Worldwide airlines have talked about reducing emissions 50% by 2050 and carbon neutral growth by 2020. Delta says they’re going to start spending $100 million a year to be carbon neutral starting in March.
- Better fuel efficiency with newer planes, use of biofuels (which are not yet viable at scale, indeed current biofuels are too resource-intensive to be effective), and better operations.
- Reduce, re-use and recycle such as using fewer plastic bags and composting
- Carbon removal which basically amounts to buying offsets.
- “Stakeholder engagement” This includes “pushing for modernization of air traffic control, which Delta believes would reduce delays and fuel consumption” which is a turnaround for Delta – they used to oppose this, because they had older planes which would have required greater investment to make use of new technologies.
They say they’re going to incorporate the environment into all of their thinking, which is laudable.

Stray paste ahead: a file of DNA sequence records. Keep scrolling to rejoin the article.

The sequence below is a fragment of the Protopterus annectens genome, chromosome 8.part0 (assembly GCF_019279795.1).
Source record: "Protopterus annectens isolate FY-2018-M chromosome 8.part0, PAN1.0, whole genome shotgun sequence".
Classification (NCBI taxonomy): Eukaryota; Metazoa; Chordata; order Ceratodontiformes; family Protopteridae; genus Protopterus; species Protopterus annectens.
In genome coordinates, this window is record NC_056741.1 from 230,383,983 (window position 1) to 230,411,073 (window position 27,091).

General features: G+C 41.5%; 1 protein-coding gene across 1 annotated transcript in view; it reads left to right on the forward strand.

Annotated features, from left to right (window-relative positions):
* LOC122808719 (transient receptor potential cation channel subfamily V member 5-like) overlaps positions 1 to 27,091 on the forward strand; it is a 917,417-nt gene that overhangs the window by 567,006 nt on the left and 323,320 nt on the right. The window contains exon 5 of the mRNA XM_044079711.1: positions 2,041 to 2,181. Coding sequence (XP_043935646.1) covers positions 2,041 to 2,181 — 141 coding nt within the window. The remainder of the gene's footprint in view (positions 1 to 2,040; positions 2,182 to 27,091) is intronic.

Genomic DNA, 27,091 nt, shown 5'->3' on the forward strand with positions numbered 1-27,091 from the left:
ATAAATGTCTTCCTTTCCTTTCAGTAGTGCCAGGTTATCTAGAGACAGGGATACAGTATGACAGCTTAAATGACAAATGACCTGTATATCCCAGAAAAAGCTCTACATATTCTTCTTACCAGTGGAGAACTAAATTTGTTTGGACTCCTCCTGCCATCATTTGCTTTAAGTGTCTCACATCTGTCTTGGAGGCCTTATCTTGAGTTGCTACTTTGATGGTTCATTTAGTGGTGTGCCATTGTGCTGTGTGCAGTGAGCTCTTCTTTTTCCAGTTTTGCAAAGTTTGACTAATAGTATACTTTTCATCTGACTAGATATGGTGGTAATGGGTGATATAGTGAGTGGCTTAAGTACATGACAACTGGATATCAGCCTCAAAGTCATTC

Ultimately this is long on narrative, and in the near-term relies mostly on buying carbon offsets which are questionable in effectiveness and limited in supply (if every company wanted to fully offset there wouldn’t be nearly enough opportunity to go around, so Delta is in some sense just bidding up the price of offsets that will be taking place anyway).
Noble goals, and surely they’ll make progress towards those goals, but the claim that they’ll be a carbon neutral airline next month is dubious to say the least. Delta is a very good airline, maybe even half as good as they think they are. For some reason they cannot help overclaiming their virtues and successes more than their competitors.
As a consumer remember that award travel and cheap fares don’t affect the environment nearly so much as paying a lot for airline tickeets.